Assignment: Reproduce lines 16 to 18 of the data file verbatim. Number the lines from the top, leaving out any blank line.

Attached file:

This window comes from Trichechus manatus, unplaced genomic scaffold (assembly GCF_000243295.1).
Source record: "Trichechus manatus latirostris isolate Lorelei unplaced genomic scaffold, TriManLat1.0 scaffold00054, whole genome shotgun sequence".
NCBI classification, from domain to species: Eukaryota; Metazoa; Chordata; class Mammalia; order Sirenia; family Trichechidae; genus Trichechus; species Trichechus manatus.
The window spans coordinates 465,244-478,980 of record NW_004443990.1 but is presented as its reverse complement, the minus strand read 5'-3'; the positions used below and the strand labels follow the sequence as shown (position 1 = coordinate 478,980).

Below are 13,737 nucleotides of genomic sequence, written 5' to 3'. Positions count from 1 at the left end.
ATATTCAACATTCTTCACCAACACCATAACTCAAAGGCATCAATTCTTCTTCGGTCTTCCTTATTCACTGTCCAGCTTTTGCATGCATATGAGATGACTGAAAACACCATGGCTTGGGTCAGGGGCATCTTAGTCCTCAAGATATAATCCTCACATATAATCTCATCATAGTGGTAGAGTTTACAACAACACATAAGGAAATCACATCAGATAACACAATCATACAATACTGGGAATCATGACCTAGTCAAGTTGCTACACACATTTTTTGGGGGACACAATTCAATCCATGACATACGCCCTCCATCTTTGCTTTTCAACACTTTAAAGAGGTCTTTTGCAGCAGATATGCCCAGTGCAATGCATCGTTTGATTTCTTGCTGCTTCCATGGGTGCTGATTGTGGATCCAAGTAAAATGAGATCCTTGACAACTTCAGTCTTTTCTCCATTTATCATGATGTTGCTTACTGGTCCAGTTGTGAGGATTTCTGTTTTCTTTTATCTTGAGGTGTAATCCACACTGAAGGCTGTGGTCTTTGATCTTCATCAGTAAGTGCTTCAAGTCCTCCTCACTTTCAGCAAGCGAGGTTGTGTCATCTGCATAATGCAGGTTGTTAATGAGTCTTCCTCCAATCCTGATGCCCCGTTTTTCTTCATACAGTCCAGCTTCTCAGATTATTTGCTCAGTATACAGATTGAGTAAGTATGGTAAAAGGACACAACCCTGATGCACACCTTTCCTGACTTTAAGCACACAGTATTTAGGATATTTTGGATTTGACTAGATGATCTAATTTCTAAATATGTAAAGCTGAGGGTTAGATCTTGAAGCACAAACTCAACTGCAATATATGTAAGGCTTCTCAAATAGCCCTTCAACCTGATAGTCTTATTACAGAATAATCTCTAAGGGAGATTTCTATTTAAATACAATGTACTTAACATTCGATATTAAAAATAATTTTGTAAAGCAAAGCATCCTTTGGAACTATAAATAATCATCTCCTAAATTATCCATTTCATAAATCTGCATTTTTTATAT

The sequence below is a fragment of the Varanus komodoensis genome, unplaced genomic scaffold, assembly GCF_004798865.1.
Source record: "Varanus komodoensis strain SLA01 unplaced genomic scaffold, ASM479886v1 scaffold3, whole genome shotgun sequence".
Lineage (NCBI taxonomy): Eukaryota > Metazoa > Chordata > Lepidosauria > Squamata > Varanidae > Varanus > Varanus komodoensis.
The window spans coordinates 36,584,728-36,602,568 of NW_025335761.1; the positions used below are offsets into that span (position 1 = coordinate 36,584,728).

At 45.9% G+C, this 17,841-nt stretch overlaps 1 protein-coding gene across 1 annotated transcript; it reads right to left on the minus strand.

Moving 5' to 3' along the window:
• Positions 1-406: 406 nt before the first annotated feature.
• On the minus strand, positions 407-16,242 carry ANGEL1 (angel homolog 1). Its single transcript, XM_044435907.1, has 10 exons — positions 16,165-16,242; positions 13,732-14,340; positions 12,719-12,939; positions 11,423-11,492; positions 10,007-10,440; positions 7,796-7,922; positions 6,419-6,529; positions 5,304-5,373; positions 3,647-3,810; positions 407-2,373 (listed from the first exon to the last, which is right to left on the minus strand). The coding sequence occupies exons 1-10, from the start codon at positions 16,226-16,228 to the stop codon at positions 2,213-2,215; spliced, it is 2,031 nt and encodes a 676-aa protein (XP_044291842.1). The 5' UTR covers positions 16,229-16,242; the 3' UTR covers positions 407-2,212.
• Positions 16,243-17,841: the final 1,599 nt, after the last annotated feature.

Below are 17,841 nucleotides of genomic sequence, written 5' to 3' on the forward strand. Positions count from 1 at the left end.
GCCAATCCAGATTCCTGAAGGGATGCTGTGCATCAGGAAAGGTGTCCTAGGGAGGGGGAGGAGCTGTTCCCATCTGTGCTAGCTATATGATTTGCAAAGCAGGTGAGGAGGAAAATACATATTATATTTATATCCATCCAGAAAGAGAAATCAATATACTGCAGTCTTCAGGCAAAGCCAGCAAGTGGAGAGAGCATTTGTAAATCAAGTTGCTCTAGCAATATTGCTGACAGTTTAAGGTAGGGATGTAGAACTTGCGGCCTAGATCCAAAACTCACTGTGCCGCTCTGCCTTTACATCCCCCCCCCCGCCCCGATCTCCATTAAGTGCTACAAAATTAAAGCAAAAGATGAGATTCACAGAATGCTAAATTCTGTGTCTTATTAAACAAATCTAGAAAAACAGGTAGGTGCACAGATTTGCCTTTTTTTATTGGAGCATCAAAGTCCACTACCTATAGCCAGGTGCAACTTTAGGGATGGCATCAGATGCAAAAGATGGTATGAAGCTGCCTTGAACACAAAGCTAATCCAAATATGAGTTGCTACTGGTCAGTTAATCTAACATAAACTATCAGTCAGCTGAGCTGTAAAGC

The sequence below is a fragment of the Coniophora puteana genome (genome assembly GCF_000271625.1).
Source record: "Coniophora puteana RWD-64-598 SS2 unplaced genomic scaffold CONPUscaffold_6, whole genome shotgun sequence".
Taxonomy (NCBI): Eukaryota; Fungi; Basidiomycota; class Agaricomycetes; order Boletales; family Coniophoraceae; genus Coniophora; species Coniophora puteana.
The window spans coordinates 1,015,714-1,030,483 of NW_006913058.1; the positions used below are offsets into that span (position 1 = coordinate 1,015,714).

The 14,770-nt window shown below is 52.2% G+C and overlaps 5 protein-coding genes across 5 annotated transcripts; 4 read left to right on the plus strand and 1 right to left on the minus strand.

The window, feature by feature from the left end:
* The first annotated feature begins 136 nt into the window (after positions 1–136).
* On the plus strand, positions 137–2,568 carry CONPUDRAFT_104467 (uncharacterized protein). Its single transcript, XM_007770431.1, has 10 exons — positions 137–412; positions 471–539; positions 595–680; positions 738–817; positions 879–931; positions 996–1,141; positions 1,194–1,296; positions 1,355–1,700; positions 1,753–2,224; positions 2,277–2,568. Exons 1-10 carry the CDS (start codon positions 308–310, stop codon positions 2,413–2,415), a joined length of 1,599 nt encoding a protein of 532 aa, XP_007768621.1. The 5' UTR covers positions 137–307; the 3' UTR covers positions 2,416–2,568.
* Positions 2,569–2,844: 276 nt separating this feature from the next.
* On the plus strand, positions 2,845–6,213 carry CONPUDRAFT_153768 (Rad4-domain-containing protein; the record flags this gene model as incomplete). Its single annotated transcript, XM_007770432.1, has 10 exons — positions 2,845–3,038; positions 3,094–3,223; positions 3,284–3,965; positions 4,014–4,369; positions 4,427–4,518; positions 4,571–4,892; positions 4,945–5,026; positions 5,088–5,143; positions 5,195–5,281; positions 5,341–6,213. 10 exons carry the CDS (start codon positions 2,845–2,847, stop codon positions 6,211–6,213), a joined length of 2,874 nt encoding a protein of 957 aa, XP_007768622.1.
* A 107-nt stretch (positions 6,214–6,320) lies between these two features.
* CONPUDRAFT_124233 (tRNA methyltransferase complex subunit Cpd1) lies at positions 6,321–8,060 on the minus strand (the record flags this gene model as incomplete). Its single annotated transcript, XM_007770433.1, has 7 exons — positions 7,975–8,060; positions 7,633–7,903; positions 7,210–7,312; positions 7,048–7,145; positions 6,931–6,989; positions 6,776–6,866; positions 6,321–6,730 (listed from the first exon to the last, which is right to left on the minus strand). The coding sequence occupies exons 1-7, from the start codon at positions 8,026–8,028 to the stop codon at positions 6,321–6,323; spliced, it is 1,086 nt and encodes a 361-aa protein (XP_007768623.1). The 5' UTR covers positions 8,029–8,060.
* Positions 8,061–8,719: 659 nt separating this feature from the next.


Below are 17,841 nucleotides of genomic sequence, written 5' to 3' on the forward strand. Positions count from 1 at the left end.
GCCAATCCAGATTCCTGAAGGGATGCTGTGCATCAGGAAAGGTGTCCTAGGGAGGGGGAGGAGCTGTTCCCATCTGTGCTAGCTATATGATTTGCAAAGCAGGTGAGGAGGAAAATACATATTATATTTATATCCATCCAGAAAGAGAAATCAATATACTGCAGTCTTCAGGCAAAGCCAGCAAGTGGAGAGAGCATTTGTAAATCAAGTTGCTCTAGCAATATTGCTGACAGTTTAAGGTAGGGATGTAGAACTTGCGGCCTAGATCCAAAACTCACTGTGCCGCTCTGCCTTTACATCCCCCCCCCCGCCCCGATCTCCATTAAGTGCTACAAAATTAAAGCAAAAGATGAGATTCACAGAATGCTAAATTCTGTGTCTTATTAAACAAATCTAGAAAAACAGGTAGGTGCACAGATTTGCCTTTTTTTATTGGAGCATCAAAGTCCACTACCTATAGCCAGGTGCAACTTTAGGGATGGCATCAGATGCAAAAGATGGTATGAAGCTGCCTTGAACACAAAGCTAATCCAAATATGAGTTGCTACTGGTCAGTTAATCTAACATAAACTATCAGTCAGCTGAGCTGTAAAGC

The sequence below is a fragment of the Coniophora puteana genome (genome assembly GCF_000271625.1).